Family fighting to stay afloat

By Sophie Baldwin

The Clark family has always had firm plans for a future in the dairy industry.

But like so many other farmers, they are fighting an enemy that is simply beyond their control — water.

Mum Helen and daughters Donna and Kristen milk 800 cows just outside Finley, and they estimate the effect of the Murray-Darling Basin Plan has seen 15 dairy farms out of 46 in the region exit the industry in the past 12 months.

They are hoping to make the transition from the fifth generation to the sixth, yet their business cannot continue to sustain losses like those incurred this year, which included a drop in equity of more than $700000.

Grain costs have increased from $1029000 in 2017-18 to a projected $1427000 this year, fodder has increased from $947000 to $1579000 while water costs have skyrocketed from $28500 to $286000.

A zero water allocation and a lack of rain has meant the business has been unable to grow its traditional pasture base, forcing the Clarks to use all their fodder reserves and purchase expensive supplementary feed.

Helen said in all her years of farming, this was the worst she had ever seen it.

‘‘We have had to sell our vital replacement heifers to sustain our core herd,’’ she said.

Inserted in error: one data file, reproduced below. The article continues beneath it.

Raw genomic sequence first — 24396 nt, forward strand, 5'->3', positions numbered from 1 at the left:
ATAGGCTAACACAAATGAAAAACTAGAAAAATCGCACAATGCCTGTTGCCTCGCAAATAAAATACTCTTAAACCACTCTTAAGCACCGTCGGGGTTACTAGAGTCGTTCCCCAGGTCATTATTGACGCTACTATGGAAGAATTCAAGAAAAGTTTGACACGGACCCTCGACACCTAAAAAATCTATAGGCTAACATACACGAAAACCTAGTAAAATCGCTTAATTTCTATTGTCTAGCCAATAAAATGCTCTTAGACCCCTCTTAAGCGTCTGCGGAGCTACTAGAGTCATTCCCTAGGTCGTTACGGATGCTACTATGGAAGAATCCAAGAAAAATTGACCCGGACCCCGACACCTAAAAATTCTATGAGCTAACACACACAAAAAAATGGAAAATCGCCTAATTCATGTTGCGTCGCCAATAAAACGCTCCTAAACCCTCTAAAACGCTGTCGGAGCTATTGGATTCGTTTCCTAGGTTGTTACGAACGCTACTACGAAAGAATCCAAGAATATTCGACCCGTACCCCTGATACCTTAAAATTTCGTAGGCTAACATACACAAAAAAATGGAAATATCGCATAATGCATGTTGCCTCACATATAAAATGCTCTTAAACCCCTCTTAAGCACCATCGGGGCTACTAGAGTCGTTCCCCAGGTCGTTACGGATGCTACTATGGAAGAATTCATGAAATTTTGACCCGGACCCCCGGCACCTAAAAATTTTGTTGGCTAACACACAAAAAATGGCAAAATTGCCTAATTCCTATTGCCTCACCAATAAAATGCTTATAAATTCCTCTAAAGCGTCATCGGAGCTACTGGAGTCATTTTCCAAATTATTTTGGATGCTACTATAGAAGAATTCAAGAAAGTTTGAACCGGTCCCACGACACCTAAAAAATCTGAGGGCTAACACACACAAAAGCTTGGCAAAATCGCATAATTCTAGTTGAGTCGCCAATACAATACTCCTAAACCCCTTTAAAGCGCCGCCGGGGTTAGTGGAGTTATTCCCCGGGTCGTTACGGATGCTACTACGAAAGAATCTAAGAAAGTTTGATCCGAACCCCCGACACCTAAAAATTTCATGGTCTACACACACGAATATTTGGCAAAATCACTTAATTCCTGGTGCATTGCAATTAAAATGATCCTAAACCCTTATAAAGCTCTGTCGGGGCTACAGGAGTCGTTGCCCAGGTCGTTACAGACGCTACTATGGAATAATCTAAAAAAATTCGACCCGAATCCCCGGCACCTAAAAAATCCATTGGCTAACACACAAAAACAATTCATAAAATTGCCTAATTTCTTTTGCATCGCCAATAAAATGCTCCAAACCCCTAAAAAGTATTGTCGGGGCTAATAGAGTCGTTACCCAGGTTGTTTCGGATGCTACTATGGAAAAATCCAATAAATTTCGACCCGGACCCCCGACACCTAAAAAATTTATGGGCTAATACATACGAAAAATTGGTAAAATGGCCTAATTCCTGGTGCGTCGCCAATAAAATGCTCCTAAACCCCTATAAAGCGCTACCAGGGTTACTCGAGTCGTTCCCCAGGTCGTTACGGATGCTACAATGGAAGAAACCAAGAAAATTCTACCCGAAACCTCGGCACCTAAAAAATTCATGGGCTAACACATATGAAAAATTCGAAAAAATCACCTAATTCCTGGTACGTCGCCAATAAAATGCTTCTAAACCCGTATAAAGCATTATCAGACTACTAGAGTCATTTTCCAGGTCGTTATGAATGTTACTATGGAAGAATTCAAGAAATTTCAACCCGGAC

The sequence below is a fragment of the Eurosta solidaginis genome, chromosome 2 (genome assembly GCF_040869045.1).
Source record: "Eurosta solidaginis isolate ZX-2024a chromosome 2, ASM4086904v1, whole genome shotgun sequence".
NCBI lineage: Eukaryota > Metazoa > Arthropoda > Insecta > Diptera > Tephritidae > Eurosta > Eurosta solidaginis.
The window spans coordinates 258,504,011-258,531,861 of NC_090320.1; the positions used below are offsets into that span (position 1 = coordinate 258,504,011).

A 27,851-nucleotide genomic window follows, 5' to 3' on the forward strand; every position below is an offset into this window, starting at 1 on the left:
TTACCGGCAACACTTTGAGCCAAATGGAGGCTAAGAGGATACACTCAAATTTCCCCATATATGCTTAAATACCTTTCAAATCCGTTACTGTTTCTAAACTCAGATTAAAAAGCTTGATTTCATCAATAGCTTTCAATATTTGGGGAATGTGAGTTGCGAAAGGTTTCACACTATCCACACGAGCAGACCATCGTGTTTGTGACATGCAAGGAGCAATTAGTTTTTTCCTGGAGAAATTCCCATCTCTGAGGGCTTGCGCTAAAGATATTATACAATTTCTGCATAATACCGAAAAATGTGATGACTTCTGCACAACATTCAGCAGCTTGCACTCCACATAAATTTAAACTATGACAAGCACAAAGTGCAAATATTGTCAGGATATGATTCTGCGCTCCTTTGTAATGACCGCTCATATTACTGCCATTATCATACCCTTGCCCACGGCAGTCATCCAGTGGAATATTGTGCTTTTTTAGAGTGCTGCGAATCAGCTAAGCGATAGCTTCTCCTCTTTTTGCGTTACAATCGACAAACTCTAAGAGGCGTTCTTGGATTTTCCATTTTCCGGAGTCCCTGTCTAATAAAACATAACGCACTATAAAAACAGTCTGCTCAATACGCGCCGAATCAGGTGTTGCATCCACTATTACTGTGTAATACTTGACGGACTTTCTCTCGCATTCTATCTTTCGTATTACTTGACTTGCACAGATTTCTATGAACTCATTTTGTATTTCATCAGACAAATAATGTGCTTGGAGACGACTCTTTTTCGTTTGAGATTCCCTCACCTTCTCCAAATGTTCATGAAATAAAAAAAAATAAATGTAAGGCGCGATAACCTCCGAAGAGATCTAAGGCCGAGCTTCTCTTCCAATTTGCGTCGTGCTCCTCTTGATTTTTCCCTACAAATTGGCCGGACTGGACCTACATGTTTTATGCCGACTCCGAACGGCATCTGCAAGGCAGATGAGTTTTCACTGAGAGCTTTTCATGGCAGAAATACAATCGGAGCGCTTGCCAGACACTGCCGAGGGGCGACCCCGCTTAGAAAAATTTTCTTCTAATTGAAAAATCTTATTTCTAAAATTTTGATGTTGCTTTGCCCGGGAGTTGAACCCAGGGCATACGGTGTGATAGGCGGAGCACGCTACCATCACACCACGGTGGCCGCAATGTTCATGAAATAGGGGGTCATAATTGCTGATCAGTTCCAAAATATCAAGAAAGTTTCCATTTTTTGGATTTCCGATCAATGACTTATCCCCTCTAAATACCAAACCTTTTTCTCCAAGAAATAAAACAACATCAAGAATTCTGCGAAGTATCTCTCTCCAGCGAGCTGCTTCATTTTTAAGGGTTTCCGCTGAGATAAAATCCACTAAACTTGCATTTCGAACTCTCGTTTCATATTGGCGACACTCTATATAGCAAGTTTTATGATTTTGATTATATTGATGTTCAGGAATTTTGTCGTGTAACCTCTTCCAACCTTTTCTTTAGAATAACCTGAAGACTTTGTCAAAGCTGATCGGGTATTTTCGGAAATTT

‘‘The impact of this will be felt for years to come as we don’t have the necessary replacement cows coming into the herd.’’

The business currently supports four immediate families, employs four other locals, uses backpacker labour and spends its money in town and at local businesses and contractors.

‘‘Water policy is always changing and they keep moving the goal posts all the time, making management for us extremely difficult,’’ Helen said.

Kristen firmly believes there needs to be a review of the Murray-Darling Basin Plan.

‘‘The plan is not delivering on its goal of improving environmental outcomes for the river system and its implementation is destroying local communities and the regional economy,’’ she said.

‘‘There needs to be more transparency around the inefficiency of pushing such large volumes of water to the end of the system and who is wearing the losses.

‘‘Had the system been better managed, that would have become an allocation for NSW general security irrigators — it could have been used to grow fodder which would have relieved pressure, not only on those affected by drought locally, but also across NSW.

‘‘It would have meant a lower water and fodder price.’’

Kristen said a 10 per cent allocation for her farm would have meant $260000 in revenue that would have been generated and spent in the local community.

In a normal year the women can grow in excess of 5000tonne of feed and they normally carryover 30 per cent of the feed requirements into the next year.

This autumn they will be operating under a reduced water schedule in the hope it will take them through winter, but they are not sure what will happen after that.

‘‘We will be reassessing our options in spring,’’ Kristen said.

‘‘There are people getting out around us and it is so bad for our community and bad for our confidence trying to move forward.’’